Trying to be a “good Christian” … a bad thing?

What is  a “good Christian” anyway?

  • 2 Corinthians 13:5 (NASB95)
    Test yourselves to see if you are in the faith; examine yourselves! Or do you not recognize this about yourselves, that Jesus Christ is in you—unless indeed you fail the test?

Could it be a bad thing?
Could trying to be a “good Christian” be misguided, ladder against the wrong wall type of thing?

Short answer – Yes!

Usually when we have such a thought in mind, we have already decided what it means to be a good Christian. We are no longer listening to God through the teaching of his word, no longer in pursuit of his glory on the path of Jesus.  Or maybe never were.

An example … “good board members” but weak Christian men …
Several years ago in a church in which I was the pastor, a man came on our church board, newly elected and excited to serve.  At his first board meeting he expressed his appreciation for being able to take part in the leadership of the church and made a statement something like this:  “I just want to be the best board member that I can.”

Probably everyone sitting there thought that was a good thing, except me.  You see, our “board members” were good board members, were pretty good “church members,” pretty much good people.  But they were immature Christians and they were weak spiritually, weak as men, weak as spiritual leaders, lacking in spiritual courage and insight.

His sights were set on human example instead of Scriptural instruction.  He had his ladder against the wrong wall, this “wall” being one built on the acceptance, opinions and experience of the other men in that group.

Let’s look at a prototype for putting your ladder against the wrong wall, or in this case choosing the wrong gate for your life direction and “Christian” service.

  • Matthew 7:21–23 (ESV)
    Not everyone who says to me, “Lord, Lord,” will enter the kingdom of heaven, but the one who does the will of my Father who is in heaven. 22 On that day many will say to me, “Lord, Lord, did we not prophesy in your name, and cast out demons in your name, and do many mighty works in your name?” 23 And then will I declare to them, “I never knew you; depart from me, you workers of lawlessness.”

Verses 21 and 22 could be summarized as:  “But we were good Christians.  We called you Lord, we prophesied in your name, we opposed demons in your name and did mighty works in your name!”

Don’t miss the emphasis in these verses.  They had been very intent and purposeful about being “good Christians.”  They wanted to go to heaven.

But they had a problem … they missed the gate.

  • Matthew 7:13–14 (ESV)
    Enter by the narrow gate. For the gate is wide and the way is easy that leads to destruction, and those who enter by it are many. 14 For the gate is narrow and the way is hard that leads to life, and those who find it are few.

Unwilling to relinquish control of their lives to God, they went with the majority. And how could they go wrong?  Choosing the wide gate gave them an easier way with more options.  Here they could even define their terms as to what it meant to follow God, aka “be a good Christian.”

Make no mistake.  Hear what God says in his Bible.  God does allow us to define the terms, but we then must live (or die) with the end results.   They were convinced right up until the end that they were “good Christians” on their way to heaven.  But here is how the exchange went as it was removed from the court of popular opinion to the throne room of God.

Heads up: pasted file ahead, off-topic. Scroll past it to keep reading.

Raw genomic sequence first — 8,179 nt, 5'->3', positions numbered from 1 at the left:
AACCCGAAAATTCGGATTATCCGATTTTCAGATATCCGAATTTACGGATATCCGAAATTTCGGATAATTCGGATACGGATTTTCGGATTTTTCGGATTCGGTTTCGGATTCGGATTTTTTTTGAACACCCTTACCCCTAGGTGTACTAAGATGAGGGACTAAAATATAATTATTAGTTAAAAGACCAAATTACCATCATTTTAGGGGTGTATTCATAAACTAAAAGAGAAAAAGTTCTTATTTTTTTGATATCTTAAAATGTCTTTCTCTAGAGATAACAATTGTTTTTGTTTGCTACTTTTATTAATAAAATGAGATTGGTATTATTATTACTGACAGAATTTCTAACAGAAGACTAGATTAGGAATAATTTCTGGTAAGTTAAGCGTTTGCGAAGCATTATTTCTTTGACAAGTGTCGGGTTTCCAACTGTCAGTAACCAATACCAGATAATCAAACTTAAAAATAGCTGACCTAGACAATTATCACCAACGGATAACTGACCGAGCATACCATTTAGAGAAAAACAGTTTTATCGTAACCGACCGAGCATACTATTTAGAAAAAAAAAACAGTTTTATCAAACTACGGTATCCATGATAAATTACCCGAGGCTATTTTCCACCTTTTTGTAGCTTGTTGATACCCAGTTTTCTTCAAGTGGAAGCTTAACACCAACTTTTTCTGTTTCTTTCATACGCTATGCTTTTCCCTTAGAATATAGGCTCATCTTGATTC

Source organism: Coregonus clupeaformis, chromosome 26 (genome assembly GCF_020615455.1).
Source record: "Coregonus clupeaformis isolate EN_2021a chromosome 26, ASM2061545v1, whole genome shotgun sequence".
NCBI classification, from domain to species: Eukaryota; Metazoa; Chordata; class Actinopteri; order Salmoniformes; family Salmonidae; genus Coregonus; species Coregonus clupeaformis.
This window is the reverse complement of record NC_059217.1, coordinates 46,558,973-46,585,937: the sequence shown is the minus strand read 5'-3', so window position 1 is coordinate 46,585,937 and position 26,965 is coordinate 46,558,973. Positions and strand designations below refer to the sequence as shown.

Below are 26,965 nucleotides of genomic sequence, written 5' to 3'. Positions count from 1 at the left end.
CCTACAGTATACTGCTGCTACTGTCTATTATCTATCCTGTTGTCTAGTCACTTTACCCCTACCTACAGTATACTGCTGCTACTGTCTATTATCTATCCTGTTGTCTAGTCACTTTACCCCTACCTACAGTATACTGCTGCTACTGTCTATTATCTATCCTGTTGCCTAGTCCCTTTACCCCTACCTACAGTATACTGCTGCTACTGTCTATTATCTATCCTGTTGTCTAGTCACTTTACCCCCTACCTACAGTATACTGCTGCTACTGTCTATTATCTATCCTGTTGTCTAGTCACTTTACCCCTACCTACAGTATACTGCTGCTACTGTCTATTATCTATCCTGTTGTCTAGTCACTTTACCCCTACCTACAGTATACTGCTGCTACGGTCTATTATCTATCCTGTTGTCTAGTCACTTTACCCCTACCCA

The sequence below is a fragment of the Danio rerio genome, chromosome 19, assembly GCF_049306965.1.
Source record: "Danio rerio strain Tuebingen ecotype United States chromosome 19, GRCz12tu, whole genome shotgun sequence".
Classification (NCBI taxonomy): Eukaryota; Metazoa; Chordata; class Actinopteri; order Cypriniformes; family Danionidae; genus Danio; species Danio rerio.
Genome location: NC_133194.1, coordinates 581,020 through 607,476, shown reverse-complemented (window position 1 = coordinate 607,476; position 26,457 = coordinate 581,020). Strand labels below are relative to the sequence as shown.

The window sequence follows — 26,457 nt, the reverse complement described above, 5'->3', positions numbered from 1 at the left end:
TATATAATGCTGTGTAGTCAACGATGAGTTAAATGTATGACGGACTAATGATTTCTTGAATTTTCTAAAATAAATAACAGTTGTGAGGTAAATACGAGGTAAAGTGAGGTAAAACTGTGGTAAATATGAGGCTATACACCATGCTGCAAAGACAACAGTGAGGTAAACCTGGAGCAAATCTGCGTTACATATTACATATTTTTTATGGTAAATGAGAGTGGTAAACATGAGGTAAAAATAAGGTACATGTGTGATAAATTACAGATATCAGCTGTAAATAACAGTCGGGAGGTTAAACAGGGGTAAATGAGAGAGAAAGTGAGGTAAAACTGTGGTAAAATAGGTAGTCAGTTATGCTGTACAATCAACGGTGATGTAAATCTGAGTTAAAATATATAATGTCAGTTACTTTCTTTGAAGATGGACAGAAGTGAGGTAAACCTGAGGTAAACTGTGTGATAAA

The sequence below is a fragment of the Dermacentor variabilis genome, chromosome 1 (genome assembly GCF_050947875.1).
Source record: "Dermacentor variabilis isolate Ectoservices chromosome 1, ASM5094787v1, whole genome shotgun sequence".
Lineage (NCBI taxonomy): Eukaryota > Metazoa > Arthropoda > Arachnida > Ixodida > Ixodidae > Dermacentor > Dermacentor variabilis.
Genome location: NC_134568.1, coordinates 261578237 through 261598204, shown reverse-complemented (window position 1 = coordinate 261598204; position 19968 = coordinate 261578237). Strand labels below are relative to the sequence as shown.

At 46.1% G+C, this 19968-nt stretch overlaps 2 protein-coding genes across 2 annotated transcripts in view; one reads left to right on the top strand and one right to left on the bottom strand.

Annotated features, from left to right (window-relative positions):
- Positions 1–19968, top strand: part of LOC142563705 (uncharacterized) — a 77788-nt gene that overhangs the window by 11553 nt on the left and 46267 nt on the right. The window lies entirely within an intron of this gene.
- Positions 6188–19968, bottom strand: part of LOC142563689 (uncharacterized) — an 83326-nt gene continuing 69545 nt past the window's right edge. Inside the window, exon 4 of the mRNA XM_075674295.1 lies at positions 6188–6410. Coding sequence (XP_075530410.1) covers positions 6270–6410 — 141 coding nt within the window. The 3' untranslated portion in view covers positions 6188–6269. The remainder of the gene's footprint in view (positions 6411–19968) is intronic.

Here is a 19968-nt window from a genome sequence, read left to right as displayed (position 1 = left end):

They said:  “But we were such good Christians.”

Jesus said:  “I never knew you.  Go away.”

We really do need to ask – Who is defining the terms?

Do you realize that a person – and there are thousands in our churches around the country, especially liberal churches – can be a “good Christian” and not even know Christ?  But don’t consider this a “liberal only” problem.  It is not a denominational problem or an institutional problem.  It is a “me” problem, a “you” problem.  Where am I before God?

A Christian who has settled for less …
We are sometimes pretty good at measuring and comparing ourselves to ourselves.  We have begun to listen more to each other than to listen to God.

  • 2 Corinthians 10:12 (NASB95)
    For we are not bold to class or compare ourselves with some of those who commend themselves; but when they measure themselves by themselves and compare themselves with themselves, they are without understanding.

We lose our understanding on the horizontal plane of human opinion …
Sometimes we begin by allowing God to define the terms, but then become “wise in our own eyes” and settle for human opinion.  We are Christians, we began the quest in a biblical manner, but we have taken our eyes off Jesus Christ.  We didn’t lose our salvation; we just stepped off the path of bringing pleasure to God.

And we have settled for less – our version of God’s ideal.

  • Proverbs 3:5–7 (NLT)
    Trust in the Lord with all your heart; do not depend on your own understanding.  6 Seek his will in all you do, and he will show you which path to take.  7 Don’t be impressed with your own wisdom. Instead, fear the Lord and turn away from evil.

Trust in our own terms – Get what we choose!

Trust God – Get what God chooses for us!

 

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One Response to Trying to be a “good Christian” … a bad thing?

  1. John G says:

    Not easy to hear, Dave, but you’re right. We can end up following a fixed idea of Jesus rather than Jesus himself.

    That is not to say that following God will always please other people or meet popular opinions of what a “good Christian” is. Jesus said he did only what he saw the Father doing. He did things that outraged religious people (to the point they wanted to kill him), but God’s response was, “This is my son whom I love.”

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